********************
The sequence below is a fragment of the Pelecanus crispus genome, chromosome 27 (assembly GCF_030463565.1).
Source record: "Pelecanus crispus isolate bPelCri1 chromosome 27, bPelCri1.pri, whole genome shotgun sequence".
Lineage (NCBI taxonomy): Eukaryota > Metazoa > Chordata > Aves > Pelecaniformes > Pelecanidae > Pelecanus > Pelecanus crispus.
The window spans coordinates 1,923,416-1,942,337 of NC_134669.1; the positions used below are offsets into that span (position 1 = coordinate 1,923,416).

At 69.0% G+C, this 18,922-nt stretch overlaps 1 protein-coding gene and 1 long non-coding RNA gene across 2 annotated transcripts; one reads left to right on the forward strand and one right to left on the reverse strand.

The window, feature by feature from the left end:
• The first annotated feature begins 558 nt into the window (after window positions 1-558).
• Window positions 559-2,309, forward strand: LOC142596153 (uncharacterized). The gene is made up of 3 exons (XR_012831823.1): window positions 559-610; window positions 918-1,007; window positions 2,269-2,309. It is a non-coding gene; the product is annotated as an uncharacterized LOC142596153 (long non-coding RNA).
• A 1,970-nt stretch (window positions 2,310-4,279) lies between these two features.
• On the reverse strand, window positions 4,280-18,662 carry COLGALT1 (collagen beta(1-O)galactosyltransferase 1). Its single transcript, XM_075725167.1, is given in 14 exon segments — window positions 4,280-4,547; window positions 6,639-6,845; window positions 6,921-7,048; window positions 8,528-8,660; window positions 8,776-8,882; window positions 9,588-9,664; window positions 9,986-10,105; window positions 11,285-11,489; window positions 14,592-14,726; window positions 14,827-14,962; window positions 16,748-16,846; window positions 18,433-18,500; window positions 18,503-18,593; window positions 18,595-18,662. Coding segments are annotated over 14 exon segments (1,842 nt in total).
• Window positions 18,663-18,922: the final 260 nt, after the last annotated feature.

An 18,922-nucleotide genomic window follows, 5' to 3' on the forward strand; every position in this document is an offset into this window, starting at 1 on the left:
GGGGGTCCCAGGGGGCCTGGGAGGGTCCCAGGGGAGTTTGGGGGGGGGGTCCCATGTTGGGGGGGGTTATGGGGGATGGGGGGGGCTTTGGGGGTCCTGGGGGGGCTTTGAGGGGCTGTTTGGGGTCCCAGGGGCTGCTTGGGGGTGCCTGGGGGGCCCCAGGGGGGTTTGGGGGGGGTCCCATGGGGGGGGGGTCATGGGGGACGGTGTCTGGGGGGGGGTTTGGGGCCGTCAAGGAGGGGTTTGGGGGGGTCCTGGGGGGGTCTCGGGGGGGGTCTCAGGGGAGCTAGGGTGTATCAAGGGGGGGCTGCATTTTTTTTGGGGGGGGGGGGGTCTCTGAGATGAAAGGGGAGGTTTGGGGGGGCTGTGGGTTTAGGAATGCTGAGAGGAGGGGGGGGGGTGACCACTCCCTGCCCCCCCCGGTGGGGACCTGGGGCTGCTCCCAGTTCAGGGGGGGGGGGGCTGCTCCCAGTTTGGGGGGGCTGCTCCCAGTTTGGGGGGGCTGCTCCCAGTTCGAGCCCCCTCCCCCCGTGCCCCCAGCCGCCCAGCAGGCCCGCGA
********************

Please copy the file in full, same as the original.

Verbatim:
The sequence below is a fragment of the Pelecanus crispus genome, chromosome 27 (assembly GCF_030463565.1).
Source record: "Pelecanus crispus isolate bPelCri1 chromosome 27, bPelCri1.pri, whole genome shotgun sequence".
Lineage (NCBI taxonomy): Eukaryota > Metazoa > Chordata > Aves > Pelecaniformes > Pelecanidae > Pelecanus > Pelecanus crispus.
The window spans coordinates 1,923,416-1,942,337 of NC_134669.1; the positions used below are offsets into that span (position 1 = coordinate 1,923,416).

At 69.0% G+C, this 18,922-nt stretch overlaps 1 protein-coding gene and 1 long non-coding RNA gene across 2 annotated transcripts; one reads left to right on the forward strand and one right to left on the reverse strand.

The window, feature by feature from the left end:
• The first annotated feature begins 558 nt into the window (after window positions 1-558).
• Window positions 559-2,309, forward strand: LOC142596153 (uncharacterized). The gene is made up of 3 exons (XR_012831823.1): window positions 559-610; window positions 918-1,007; window positions 2,269-2,309. It is a non-coding gene; the product is annotated as an uncharacterized LOC142596153 (long non-coding RNA).
• A 1,970-nt stretch (window positions 2,310-4,279) lies between these two features.
• On the reverse strand, window positions 4,280-18,662 carry COLGALT1 (collagen beta(1-O)galactosyltransferase 1). Its single transcript, XM_075725167.1, is given in 14 exon segments — window positions 4,280-4,547; window positions 6,639-6,845; window positions 6,921-7,048; window positions 8,528-8,660; window positions 8,776-8,882; window positions 9,588-9,664; window positions 9,986-10,105; window positions 11,285-11,489; window positions 14,592-14,726; window positions 14,827-14,962; window positions 16,748-16,846; window positions 18,433-18,500; window positions 18,503-18,593; window positions 18,595-18,662. Coding segments are annotated over 14 exon segments (1,842 nt in total).
• Window positions 18,663-18,922: the final 260 nt, after the last annotated feature.

An 18,922-nucleotide genomic window follows, 5' to 3' on the forward strand; every position in this document is an offset into this window, starting at 1 on the left:
GGGGGTCCCAGGGGGCCTGGGAGGGTCCCAGGGGAGTTTGGGGGGGGGGTCCCATGTTGGGGGGGGTTATGGGGGATGGGGGGGGCTTTGGGGGTCCTGGGGGGGCTTTGAGGGGCTGTTTGGGGTCCCAGGGGCTGCTTGGGGGTGCCTGGGGGGCCCCAGGGGGGTTTGGGGGGGGTCCCATGGGGGGGGGGTCATGGGGGACGGTGTCTGGGGGGGGGTTTGGGGCCGTCAAGGAGGGGTTTGGGGGGGTCCTGGGGGGGTCTCGGGGGGGGTCTCAGGGGAGCTAGGGTGTATCAAGGGGGGGCTGCATTTTTTTTGGGGGGGGGGGGGTCTCTGAGATGAAAGGGGAGGTTTGGGGGGGCTGTGGGTTTAGGAATGCTGAGAGGAGGGGGGGGGGTGACCACTCCCTGCCCCCCCCGGTGGGGACCTGGGGCTGCTCCCAGTTCAGGGGGGGGGGGGCTGCTCCCAGTTTGGGGGGGCTGCTCCCAGTTTGGGGGGGCTGCTCCCAGTTCGAGCCCCCTCCCCCCGTGCCCCCAGCCGCCCAGCAGGCCCGCGA